To make sure you’re in the know about our very important cultural roots, here’s a quick download of the vengeful nerds without whom our shameful stereotypes might never have evolved.

Lewis Skolnick

The George Washington of nerds whose unflappable optimism – even in the face of humiliating self-awareness – basically gave birth to the Geek Pride movement.

Gilbert Lowe

OK, this guy is wet blanket, but an important wet blanket. Think Aaron Burr to Lin-Manuel Miranda’s Hamilton. His glass-mostly-empty attitude is a galvanizing force for Lewis. Who knows if Lewis could have kept up his optimism without Lowe’s Debbie-Downer outlook?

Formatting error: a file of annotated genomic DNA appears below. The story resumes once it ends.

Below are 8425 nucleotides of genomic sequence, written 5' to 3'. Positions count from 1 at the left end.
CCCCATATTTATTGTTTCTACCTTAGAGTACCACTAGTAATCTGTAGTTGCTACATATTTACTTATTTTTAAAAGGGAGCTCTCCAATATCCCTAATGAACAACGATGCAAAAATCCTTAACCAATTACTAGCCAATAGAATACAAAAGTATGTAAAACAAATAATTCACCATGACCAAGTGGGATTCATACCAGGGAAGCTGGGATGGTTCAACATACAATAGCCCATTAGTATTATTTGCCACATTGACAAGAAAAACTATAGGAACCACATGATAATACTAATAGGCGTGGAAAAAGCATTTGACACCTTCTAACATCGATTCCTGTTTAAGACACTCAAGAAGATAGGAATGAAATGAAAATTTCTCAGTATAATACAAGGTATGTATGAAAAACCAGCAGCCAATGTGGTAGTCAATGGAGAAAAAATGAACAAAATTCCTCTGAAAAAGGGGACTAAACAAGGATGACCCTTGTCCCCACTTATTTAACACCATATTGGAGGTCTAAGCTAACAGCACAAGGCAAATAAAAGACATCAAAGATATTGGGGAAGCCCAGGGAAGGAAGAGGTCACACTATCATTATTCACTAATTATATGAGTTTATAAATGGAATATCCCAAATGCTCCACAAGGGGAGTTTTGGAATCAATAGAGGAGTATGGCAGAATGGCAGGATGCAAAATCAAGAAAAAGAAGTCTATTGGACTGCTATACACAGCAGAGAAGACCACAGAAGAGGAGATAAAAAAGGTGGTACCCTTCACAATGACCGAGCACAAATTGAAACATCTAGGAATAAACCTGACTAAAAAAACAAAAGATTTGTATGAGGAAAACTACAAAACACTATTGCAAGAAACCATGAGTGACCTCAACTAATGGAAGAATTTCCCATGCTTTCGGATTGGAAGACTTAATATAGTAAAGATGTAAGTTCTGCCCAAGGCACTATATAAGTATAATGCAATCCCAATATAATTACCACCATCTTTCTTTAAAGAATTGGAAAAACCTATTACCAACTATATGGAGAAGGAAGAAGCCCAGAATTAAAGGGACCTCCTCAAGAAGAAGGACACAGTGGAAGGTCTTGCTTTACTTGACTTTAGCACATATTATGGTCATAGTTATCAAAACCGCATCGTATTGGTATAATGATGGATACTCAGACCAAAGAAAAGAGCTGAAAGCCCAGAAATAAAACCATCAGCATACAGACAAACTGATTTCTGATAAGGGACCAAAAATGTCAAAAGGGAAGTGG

Arnold Poindexter

A music nerd who, after a soft start (inside joke, you’ll get it later), came out of his shell and let his passion lead instead of his anxiety. If you played an instrument (specifically, electric violin), and you were a nerd, this was your patron saint.


A sex-loving, blunt-smoking, nose-picking guitar hero. If you don’t think he sounds like a classic nerd, you’re absolutely right. And that’s the whole point. Along with Lamar, he simultaneously expanded the definition of nerd and gave pre-existing nerds a twisted sort of cred by association.

Lamar Latrell

Black, gay, and a crazy good breakdancer. In other words, a total groundbreaker. He proved to the world that nerds don’t have a single mold, but are simply outcasts waiting for their moment.


Exceedingly stupid, this dumbass was monumental because he (in a sequel) leaves the jocks to become a nerd. Totally unheard of back then. Now all jocks are basically nerds.

Well, there they are. Never forget that we stand on their shoulders.

Revenge of the Nerds is on IFC all month long.